"The superintendent informs us that about 10 percent of the cases committed receive permanent benefit. There is an element that is sent to the hospital that does not come under its jurisdiction. A great many hardened criminals who have been in the penitentiary, who are termed "sleepers" around the cities, are sent there to be rid of them. The influence these persons have on young fellows who have gone wrong for the first times is not the best, and we recommend that this class of patients be sent to other places.

"We, your committee, recognize the fact that the institution is a new one and that all of its departments have not been developed as would seem practical. We have the utmost confidence in the Board of Control to adjust things to a practical business basis as soon as possible."


Security, as it turns out, became a major issue at the new institution and the inmates reportedly caused the good people of Knoxville considerable discomfort --- one reason why there was only limited mourning when it was discontinued, felons returned to their prisons, those with severe addictions and mental issues relocated to other state institutions and unfortunates like George W. Alexander left to their own resources.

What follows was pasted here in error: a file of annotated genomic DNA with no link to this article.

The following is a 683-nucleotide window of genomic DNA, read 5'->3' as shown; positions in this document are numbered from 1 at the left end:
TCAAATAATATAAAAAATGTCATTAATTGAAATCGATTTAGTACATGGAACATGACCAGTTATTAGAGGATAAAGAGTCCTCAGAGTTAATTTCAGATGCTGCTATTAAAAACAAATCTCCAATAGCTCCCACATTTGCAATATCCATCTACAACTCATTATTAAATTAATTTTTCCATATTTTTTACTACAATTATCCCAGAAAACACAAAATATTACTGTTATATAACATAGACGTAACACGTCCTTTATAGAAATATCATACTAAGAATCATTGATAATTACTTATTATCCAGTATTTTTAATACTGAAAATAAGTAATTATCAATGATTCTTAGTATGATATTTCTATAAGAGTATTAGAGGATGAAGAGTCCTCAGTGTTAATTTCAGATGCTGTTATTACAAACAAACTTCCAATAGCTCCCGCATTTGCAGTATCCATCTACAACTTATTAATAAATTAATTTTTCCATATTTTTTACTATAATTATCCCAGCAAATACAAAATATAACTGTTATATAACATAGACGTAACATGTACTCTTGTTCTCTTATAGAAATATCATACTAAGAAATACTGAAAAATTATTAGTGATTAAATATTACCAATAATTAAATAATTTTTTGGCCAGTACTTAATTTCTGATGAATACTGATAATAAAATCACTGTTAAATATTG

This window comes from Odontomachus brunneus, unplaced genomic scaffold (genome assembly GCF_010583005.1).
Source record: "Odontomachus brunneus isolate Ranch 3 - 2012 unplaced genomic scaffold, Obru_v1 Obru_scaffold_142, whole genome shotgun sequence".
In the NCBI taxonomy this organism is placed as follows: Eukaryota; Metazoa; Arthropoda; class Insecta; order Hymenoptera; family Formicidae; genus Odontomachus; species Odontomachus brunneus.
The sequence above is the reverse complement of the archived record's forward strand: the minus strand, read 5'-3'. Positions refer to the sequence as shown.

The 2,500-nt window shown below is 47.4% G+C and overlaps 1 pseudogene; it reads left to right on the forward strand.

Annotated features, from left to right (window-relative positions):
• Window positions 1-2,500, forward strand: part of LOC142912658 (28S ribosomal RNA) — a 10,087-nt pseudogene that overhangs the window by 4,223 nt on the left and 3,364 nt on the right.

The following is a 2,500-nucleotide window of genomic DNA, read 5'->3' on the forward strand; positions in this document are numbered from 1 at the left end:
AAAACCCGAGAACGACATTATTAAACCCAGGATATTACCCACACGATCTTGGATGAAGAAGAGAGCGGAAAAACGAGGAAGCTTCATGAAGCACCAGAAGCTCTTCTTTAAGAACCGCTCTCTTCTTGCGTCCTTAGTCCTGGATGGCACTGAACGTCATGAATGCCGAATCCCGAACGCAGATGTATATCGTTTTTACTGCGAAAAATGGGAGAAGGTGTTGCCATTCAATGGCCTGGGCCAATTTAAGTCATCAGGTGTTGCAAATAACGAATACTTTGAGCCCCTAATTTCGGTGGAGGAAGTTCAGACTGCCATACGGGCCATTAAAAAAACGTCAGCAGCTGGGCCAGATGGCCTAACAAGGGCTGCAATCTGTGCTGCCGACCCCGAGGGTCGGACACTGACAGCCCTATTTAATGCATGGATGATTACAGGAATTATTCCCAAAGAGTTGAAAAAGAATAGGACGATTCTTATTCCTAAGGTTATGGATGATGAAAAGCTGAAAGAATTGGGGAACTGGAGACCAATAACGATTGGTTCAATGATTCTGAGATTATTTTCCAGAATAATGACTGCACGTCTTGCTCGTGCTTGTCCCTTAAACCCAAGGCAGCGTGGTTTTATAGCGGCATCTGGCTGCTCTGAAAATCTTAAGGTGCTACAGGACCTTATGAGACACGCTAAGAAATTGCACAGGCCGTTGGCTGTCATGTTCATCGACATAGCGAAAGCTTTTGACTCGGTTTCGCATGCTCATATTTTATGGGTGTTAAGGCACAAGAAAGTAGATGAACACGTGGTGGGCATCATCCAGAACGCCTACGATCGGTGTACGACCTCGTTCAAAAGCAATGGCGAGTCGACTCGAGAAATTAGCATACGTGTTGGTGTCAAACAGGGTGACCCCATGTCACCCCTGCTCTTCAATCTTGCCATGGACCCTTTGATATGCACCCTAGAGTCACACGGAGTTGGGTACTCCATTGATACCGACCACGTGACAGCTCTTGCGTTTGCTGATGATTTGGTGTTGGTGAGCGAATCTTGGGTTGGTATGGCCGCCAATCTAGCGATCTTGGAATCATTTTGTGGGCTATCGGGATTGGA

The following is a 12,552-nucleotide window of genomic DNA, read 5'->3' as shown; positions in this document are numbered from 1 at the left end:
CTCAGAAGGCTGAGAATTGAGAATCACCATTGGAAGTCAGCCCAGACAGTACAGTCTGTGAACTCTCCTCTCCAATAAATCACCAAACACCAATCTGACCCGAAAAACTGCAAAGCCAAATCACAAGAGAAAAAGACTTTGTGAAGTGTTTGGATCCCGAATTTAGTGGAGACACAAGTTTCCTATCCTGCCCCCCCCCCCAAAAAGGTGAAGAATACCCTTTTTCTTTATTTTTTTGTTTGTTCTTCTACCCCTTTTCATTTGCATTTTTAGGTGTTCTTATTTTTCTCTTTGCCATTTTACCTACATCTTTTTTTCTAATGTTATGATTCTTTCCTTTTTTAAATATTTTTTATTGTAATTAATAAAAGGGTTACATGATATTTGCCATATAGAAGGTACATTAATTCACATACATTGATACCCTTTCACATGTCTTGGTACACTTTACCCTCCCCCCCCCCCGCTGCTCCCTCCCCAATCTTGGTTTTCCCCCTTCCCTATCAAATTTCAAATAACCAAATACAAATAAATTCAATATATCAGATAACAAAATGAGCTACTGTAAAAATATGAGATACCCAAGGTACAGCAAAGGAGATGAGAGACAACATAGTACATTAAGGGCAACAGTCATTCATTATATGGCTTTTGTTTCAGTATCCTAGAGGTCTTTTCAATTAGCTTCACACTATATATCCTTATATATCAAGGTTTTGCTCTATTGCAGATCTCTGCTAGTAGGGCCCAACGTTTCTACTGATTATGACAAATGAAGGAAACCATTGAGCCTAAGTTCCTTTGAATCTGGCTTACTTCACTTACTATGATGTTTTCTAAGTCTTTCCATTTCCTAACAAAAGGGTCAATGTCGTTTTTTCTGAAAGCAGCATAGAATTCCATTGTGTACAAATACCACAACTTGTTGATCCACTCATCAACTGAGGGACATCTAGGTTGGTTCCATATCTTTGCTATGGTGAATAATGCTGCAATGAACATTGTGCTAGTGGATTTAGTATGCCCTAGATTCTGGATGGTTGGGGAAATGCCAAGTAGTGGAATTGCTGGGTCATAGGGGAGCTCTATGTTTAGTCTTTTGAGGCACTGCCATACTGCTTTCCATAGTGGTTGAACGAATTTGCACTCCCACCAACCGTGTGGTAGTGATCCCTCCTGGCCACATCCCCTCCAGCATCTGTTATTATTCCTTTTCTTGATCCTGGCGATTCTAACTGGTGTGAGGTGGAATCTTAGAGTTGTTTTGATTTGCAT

The V.A. hospital proved to be a far better fit --- and a major source of employment in the region. When it closed, there was indeed heartfelt mourning.

1 comment:

Steve Hanken said...

When the VA left I heard they stripped the buildings of wiring and plumbing so there won't be anything going back in if that is the case, to bad.